Four months later, he was with Buzz Aldrin’s family in Texas as his friends Aldrin and Neil Armstrong took their historic first steps on the Moon. “I was at the Aldrin home for the landing, with Buzz’s wife and kids, both to help them understand what was going on and in case something went wrong,” he told Fox News at The Economist Space Summit in New York City. “That was something that we often did as astronauts.”
“As you would expect, there was a bit of tension,” he added. “There’s a little bit of anxiety and some tension and worry and that kind of thing.”
The former Air Force pilot was no stranger to the Aldrin family home near Johnson Space Center in Houston. “I had been there before, for other missions,” he said. “On the one hand, you have a brave face, but you have got your fingers crossed.”
Schweickart was the first ever person to pilot the lunar module when he performed extensive tests on the spacecraft during the Apollo 9 mission. As planned, the lunar module was abandoned by the astronauts before their return to Earth, although the tests played a crucial part in the eventual success of Apollo 11. A similar lunar module transported Armstrong and Aldrin to the surface of the Moon on July 20, 1969.
“Here were my friends Buzz and Neil going down to the lunar surface, and all these calls going back and forth with Mission Control and all the computer alarms and all that stuff,” he said. “I was very familiar with what they were living and in that sense, I guess I was probably able to put myself in their shoes, in their space boots.”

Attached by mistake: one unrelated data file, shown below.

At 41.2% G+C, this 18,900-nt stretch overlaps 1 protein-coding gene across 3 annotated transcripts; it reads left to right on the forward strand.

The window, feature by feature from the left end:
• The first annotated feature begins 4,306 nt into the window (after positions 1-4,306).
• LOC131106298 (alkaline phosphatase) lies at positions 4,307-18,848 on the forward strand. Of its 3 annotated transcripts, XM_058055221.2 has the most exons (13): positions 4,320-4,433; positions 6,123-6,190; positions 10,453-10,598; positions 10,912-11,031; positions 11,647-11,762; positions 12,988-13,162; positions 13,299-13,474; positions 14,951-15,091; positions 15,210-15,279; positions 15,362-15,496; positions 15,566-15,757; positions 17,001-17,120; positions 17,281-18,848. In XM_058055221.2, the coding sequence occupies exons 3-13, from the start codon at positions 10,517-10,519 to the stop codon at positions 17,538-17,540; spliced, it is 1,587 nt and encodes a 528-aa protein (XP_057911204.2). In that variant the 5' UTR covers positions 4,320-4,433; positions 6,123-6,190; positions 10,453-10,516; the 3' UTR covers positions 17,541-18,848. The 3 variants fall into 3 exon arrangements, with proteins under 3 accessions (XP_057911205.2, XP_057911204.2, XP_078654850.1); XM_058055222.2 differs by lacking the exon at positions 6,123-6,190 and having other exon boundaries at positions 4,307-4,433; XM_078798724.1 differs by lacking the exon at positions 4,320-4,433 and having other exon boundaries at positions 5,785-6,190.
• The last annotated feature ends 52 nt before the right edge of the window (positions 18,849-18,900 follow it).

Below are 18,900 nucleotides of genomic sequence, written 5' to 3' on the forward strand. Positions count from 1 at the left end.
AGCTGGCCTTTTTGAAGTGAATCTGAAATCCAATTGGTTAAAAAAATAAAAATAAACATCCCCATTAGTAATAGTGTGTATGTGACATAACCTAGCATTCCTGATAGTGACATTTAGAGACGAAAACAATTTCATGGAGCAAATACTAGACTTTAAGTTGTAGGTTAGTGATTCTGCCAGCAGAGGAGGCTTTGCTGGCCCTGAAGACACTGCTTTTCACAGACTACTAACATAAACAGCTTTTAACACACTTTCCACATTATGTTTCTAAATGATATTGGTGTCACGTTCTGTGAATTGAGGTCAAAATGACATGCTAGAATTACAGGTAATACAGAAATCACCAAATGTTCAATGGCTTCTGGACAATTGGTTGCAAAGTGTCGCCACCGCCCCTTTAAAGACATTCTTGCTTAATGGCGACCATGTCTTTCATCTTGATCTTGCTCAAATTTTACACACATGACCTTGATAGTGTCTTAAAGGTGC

The former astronaut said that “First Man,” the recent Neil Armstrong biopic, doesn't fully capture some of the technical aspects of spaceflight.
“Compared with that movie, actual spaceflight is boring,” he said. “The reality of spaceflight is that things move slowly, majestically, quietly, it’s not noisy.”
Even launches are not as bone-jarringly noisy for astronauts as you may think, according to Schweickart. "When you’re on a launch, it gets very quiet, very rapidly and it’s very smooth,” he said. "You get a growing acceleration, of course, G-level builds up until you get to the end of first stage."
"But it's not the kind of dramatic thing that movies make it," he added.
Apollo 9 launched atop a Saturn V rocket on March 3, 1969. The crew returned to Earth on March 13, 1969.
Now, almost 50 years on from his own time in orbit, Schweickart says that he is still struck by the incredible experience of seeing the Earth from space.
“Literally, by holding up your thumb, you could cover the Earth,” he said. “Everything that means anything is under your thumb, all of life, happiness, love, love, tears, birth, death – all of life is under your thumb.”
This story has been updated with additional information on the Apollo 9 lunar module.
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